A Brief History Of Africanized Bees And Their Journey To The United States

africanized bees

If you have heard about Africanized bees in conversation or the news only once or twice, you might not know what they are, where they are from, or what they are doing. For a brief history of them and the growing threat they pose, keep reading the following paragraphs.

Africanized bees are also known as Africanized honey bees, Africanised honey bees, and also colloquially as just “killer bees.” They are a hybrid species crossbred from Western honey bees with African honey bees and a few European species, such as Italian and Iberian bees.

This brand of honey bees was brought to the South American nation of Brazil sometime during the 1950s. The hopes were that it could increase the production of honey there. However, there was an accident in 1957, and 26 known swarms were able to escape their quarantined environment.

Free to roam in nature, these swarms began reproducing and travelling north, spreading throughout both South America and the Central American nations. They got to North America in 1985, and were detected in the California community of Lafayette in late 2015.

The initial release was an accident, the result of a visiting beekeeper to the apiary in Sao Paulo, where the ancestor swarms were kept in heavily screened enclosures due to their hostile nature. After their release, their spread across two continents came completely unaided by humans, putting Africanized bees among the more successful of all known biologically invasive species in history.

While they were confirmed in California in 2015, they’ve been in the United States for 30 years. An oil field in the same state found them in 1985, possibly having traveled with a South American shipment of piping. Permanent colonies were discovered later in Texas and Arizona in the early 90s.

Africanized bees have overtaken other species as the predominant pollinators in South and Central America. Highly defensive, these swarms travel farther and more together than most other bees, always likely to pick up as a group and move on as a response to stressful stimuli.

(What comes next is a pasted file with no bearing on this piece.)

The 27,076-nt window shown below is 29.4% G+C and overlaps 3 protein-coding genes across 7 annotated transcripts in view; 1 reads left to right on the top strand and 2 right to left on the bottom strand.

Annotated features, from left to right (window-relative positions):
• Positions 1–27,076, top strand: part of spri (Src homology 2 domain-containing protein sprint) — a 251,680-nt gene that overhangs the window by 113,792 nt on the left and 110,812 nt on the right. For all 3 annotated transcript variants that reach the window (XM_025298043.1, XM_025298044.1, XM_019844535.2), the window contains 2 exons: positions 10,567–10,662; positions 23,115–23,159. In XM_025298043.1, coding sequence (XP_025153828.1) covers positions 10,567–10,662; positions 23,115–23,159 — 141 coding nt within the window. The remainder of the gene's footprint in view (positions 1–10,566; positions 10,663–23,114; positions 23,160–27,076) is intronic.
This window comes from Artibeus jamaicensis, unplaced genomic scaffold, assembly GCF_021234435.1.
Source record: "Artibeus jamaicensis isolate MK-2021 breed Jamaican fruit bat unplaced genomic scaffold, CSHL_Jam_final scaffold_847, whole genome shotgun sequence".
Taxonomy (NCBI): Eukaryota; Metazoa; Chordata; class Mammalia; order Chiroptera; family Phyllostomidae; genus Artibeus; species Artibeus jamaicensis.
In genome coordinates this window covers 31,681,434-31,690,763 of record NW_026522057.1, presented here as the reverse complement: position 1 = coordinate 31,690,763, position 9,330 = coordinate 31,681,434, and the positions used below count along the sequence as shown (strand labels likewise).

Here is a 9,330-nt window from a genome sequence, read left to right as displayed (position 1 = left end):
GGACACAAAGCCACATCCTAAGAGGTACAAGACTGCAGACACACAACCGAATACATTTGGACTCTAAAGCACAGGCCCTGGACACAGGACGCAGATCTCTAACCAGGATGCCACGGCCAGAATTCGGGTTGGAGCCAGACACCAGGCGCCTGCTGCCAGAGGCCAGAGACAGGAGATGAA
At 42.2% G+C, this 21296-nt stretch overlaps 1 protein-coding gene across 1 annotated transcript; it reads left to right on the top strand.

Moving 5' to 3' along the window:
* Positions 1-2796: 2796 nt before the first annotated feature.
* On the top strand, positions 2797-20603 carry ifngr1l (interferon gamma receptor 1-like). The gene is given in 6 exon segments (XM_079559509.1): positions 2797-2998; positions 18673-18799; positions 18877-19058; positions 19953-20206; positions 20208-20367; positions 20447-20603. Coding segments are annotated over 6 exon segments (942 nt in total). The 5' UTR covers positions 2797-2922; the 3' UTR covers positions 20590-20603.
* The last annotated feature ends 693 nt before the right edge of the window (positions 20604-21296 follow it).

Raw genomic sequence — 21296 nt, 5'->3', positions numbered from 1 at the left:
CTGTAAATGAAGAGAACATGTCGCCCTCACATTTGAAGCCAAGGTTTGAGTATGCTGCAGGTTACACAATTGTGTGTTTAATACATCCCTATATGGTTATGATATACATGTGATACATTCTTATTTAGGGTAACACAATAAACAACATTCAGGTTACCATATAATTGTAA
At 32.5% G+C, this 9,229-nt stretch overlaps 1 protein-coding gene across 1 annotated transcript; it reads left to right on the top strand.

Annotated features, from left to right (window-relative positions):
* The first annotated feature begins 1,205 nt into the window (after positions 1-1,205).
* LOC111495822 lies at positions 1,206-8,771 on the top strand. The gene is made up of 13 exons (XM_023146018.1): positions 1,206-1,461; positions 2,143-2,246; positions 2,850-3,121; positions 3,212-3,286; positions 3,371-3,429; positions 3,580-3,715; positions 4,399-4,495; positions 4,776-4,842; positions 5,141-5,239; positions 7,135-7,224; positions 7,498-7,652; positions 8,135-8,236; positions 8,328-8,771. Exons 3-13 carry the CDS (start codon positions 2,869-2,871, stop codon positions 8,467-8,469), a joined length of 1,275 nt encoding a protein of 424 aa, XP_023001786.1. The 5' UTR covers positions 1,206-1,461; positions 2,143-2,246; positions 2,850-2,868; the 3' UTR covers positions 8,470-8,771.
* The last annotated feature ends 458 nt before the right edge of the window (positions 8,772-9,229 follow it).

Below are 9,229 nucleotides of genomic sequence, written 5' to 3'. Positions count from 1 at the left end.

These swarms also guard their hives very aggressively, with unusually large amounts of space around the hive alert for attack. Compared to other bees, these swarms deploy much higher numbers for defensive purposes.

While these swarms have spread over two continents, they can not last long without forage, so regions with dry summers or hard winters have yet to see these bees.

Several deaths have resulted from encounters with these bees, including 2010 in Georgia, and 2013 in Texas. While they have spread, they have mixed with indigenous bees, but often kill the native queen and take over the hive for themselves.

Due to the United States having colder weather climates in some places than the tropics though, the spread seems to have hit a wall. On the East Coast in particular, Africanized bees seem to go no further north than the Virginia Tidewater area. On the West Coast, some beekeepers have relocated from California’s southern half for the northern mountains to spare their populations exposure.

Now that you have read this article, you know what killer bees are the next time someone mentions them. Know that they are aggressive, but their spread seems to be limited to certain states, largely in the South.